A Turkish company is preparing to provide electricity to more than a million Afghans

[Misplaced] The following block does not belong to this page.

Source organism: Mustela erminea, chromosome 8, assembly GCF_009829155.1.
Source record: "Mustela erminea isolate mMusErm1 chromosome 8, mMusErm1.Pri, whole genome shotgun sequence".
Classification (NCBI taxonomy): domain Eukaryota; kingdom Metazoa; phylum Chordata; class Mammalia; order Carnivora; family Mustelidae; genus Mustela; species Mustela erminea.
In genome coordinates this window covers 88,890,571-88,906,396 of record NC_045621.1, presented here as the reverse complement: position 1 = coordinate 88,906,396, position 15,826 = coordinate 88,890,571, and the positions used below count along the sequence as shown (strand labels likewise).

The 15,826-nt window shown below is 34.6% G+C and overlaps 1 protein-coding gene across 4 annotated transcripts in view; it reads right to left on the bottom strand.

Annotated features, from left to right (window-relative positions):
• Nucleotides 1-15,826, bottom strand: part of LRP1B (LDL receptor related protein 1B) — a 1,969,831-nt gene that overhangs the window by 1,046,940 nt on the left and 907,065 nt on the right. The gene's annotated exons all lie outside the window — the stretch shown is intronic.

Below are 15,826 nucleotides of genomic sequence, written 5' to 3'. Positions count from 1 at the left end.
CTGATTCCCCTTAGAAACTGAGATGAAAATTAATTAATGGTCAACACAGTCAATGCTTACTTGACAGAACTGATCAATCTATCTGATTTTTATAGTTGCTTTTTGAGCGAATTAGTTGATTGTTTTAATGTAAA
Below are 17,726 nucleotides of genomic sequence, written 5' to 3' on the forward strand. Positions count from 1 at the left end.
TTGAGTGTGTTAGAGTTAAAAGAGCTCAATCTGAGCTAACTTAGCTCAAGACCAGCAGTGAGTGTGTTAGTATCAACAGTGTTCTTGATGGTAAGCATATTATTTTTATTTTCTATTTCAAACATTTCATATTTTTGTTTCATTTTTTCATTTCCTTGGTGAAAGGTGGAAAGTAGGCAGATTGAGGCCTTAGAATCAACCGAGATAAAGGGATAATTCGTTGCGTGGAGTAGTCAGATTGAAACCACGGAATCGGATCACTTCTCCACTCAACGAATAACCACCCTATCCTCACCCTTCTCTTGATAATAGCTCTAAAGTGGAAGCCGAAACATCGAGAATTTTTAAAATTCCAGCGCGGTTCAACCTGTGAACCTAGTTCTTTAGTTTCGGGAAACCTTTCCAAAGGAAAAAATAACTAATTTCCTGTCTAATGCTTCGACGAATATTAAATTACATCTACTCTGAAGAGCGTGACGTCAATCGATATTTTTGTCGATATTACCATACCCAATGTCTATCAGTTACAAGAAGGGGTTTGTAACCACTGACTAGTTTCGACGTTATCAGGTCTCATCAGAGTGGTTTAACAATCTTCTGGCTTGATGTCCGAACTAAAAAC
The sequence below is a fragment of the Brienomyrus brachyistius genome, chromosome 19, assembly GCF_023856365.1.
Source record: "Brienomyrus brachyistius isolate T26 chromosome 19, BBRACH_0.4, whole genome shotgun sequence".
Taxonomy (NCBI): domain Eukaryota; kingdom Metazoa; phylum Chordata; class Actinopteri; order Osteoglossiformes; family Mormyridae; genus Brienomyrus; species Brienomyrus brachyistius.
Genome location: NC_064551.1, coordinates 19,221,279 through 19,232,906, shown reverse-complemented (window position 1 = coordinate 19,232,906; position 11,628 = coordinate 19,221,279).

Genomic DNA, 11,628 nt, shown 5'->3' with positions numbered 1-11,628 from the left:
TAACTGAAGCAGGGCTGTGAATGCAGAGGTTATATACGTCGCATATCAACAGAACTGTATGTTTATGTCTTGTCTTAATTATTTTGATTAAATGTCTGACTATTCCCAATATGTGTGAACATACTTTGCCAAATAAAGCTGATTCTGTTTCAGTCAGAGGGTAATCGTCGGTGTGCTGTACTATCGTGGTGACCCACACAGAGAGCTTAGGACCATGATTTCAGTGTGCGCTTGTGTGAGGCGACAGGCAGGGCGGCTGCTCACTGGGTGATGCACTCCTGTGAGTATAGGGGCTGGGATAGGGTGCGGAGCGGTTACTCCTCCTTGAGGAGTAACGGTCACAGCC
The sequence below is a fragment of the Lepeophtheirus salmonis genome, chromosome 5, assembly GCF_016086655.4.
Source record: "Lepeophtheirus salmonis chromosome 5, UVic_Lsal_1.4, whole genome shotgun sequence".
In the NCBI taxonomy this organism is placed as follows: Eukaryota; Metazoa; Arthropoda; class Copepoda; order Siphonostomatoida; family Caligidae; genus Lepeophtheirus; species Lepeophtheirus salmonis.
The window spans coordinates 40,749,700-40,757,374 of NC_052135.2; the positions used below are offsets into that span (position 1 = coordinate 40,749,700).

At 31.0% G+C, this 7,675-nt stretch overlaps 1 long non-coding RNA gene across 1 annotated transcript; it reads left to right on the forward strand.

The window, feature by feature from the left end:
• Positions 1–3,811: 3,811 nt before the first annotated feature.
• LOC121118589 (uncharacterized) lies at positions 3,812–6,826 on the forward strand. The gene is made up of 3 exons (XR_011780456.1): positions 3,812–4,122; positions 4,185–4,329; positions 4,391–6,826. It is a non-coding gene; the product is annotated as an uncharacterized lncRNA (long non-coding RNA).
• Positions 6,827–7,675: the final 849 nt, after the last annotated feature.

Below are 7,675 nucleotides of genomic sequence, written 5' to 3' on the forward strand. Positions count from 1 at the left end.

A Turkish company is preparing to provide electricity to more than a million Afghans More than a million Afghans are preparing to receive electricity in their homes and workplaces, after the start of operation of a hydroelectric power plant at Kajaki Dam in Helmand province.  More than a million Afghans are preparing to receive electricity in their homes and workplaces, after the start of operation of a hydroelectric power plant at Kajaki Dam in Helmand province.  The construction of the new station was completed in cooperation with the Turkish "Inshaat 77" company, and is considered the second of its kind in the region, thanks to which the production capacity of the dam was raised from 33 to 51.5 megawatts, with a goal of 100 megawatts in the future.  The Turkish company seeks to operate the plant in the Afghan dam for the next twenty years, provided that the electricity produced will benefit one million people from the area where there is no electricity.  Water and electricity  Next to the citizens' homes, the Turkish project provides power to about 3,000 small and medium business establishments, in addition to 200 large facilities.  In conjunction with the entry into service of the hydroelectric power station, officials plan to launch another project to increase the water storage capacity, adding 12 meters to the total height of the dam.  The additional project is expected to contribute to enhancing the plant's production of electric power.  Wide post  The inauguration ceremony of the station project was attended by the Turkish ambassador in Kabul, Jehad Argenay, the head of the "Inshaat 77" company, Suleiman Jelev, and representatives of Turkish institutions operating in Afghanistan.  The opening was attended by a wide participation of officials of the Taliban interim government, led by the Deputy Prime Minister Mola Abdul Ghani Baradar and Abdul Salam Hanafi and Deputy Deputy Minister of Foreign Affairs Sher Mohammad Abbas Stanakzai.  In his speech, the Turkish ambassador said that the project will contribute to strengthening relations between the two countries.  He explained that Turkish companies have various investment projects in Afghanistan, stressing their quest to develop political and economic relations between the two countries to higher levels.  In turn, the head of the Turkish "Inshaat 77" company said that they aim to implement investment projects that enhance the well-being of the Afghan people.  He added that these investment projects reduce the rates of external migration and contribute to raising the standard of living.  He added, "The operation of the new station in the dam provides easy and cheap electric power for the residents of the area."  Damaged structure  For his part, Deputy Deputy Prime Minister in the Taliban government, Mola Abdul Ghani Baradar, said that the country's infrastructure has been greatly damaged due to conflicts during the last two decades.  He added that the project completed by the Turkish company in the Kajaki Dam is of great importance to the Afghan people.  He continued, "We will soon witness the launch of other projects in various fields."  Afghanistan relies on securing electricity from importing it from neighboring countries.  Despite this, the country's southern provinces lack electricity, and their residents resort to solar energy to secure their needs.